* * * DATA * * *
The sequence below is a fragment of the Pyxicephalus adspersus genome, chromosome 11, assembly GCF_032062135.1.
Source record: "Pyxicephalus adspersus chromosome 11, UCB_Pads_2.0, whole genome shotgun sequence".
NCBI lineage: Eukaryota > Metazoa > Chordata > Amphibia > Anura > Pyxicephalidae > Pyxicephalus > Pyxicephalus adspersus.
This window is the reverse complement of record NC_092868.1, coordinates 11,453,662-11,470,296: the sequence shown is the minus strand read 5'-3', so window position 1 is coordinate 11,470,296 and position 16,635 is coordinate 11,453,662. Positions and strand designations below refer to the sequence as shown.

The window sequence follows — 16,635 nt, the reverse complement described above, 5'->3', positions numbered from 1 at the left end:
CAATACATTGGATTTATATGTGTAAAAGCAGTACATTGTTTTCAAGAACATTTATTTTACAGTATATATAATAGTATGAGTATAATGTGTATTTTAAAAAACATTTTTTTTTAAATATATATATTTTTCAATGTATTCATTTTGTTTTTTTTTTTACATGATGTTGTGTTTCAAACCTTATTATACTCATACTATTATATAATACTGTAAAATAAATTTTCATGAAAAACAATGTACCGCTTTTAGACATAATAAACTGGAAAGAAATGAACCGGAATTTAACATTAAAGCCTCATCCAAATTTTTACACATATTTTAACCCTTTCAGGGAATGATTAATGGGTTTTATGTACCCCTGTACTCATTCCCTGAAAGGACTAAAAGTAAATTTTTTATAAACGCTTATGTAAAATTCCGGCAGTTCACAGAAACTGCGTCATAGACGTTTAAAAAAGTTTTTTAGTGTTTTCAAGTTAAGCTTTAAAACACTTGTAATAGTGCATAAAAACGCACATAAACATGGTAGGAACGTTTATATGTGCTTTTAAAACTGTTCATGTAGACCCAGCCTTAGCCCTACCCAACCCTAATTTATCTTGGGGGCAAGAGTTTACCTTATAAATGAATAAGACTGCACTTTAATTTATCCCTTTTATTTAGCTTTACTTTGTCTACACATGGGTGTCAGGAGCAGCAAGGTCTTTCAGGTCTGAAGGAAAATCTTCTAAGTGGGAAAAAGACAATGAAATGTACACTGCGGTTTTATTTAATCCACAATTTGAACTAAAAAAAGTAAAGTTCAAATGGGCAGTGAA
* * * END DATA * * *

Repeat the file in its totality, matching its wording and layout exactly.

The sequence below is a fragment of the Pyxicephalus adspersus genome, chromosome 11, assembly GCF_032062135.1.
Source record: "Pyxicephalus adspersus chromosome 11, UCB_Pads_2.0, whole genome shotgun sequence".
NCBI lineage: Eukaryota > Metazoa > Chordata > Amphibia > Anura > Pyxicephalidae > Pyxicephalus > Pyxicephalus adspersus.
This window is the reverse complement of record NC_092868.1, coordinates 11,453,662-11,470,296: the sequence shown is the minus strand read 5'-3', so window position 1 is coordinate 11,470,296 and position 16,635 is coordinate 11,453,662. Positions and strand designations below refer to the sequence as shown.

The window sequence follows — 16,635 nt, the reverse complement described above, 5'->3', positions numbered from 1 at the left end:
CAATACATTGGATTTATATGTGTAAAAGCAGTACATTGTTTTCAAGAACATTTATTTTACAGTATATATAATAGTATGAGTATAATGTGTATTTTAAAAAACATTTTTTTTTAAATATATATATTTTTCAATGTATTCATTTTGTTTTTTTTTTTACATGATGTTGTGTTTCAAACCTTATTATACTCATACTATTATATAATACTGTAAAATAAATTTTCATGAAAAACAATGTACCGCTTTTAGACATAATAAACTGGAAAGAAATGAACCGGAATTTAACATTAAAGCCTCATCCAAATTTTTACACATATTTTAACCCTTTCAGGGAATGATTAATGGGTTTTATGTACCCCTGTACTCATTCCCTGAAAGGACTAAAAGTAAATTTTTTATAAACGCTTATGTAAAATTCCGGCAGTTCACAGAAACTGCGTCATAGACGTTTAAAAAAGTTTTTTAGTGTTTTCAAGTTAAGCTTTAAAACACTTGTAATAGTGCATAAAAACGCACATAAACATGGTAGGAACGTTTATATGTGCTTTTAAAACTGTTCATGTAGACCCAGCCTTAGCCCTACCCAACCCTAATTTATCTTGGGGGCAAGAGTTTACCTTATAAATGAATAAGACTGCACTTTAATTTATCCCTTTTATTTAGCTTTACTTTGTCTACACATGGGTGTCAGGAGCAGCAAGGTCTTTCAGGTCTGAAGGAAAATCTTCTAAGTGGGAAAAAGACAATGAAATGTACACTGCGGTTTTATTTAATCCACAATTTGAACTAAAAAAAGTAAAGTTCAAATGGGCAGTGAA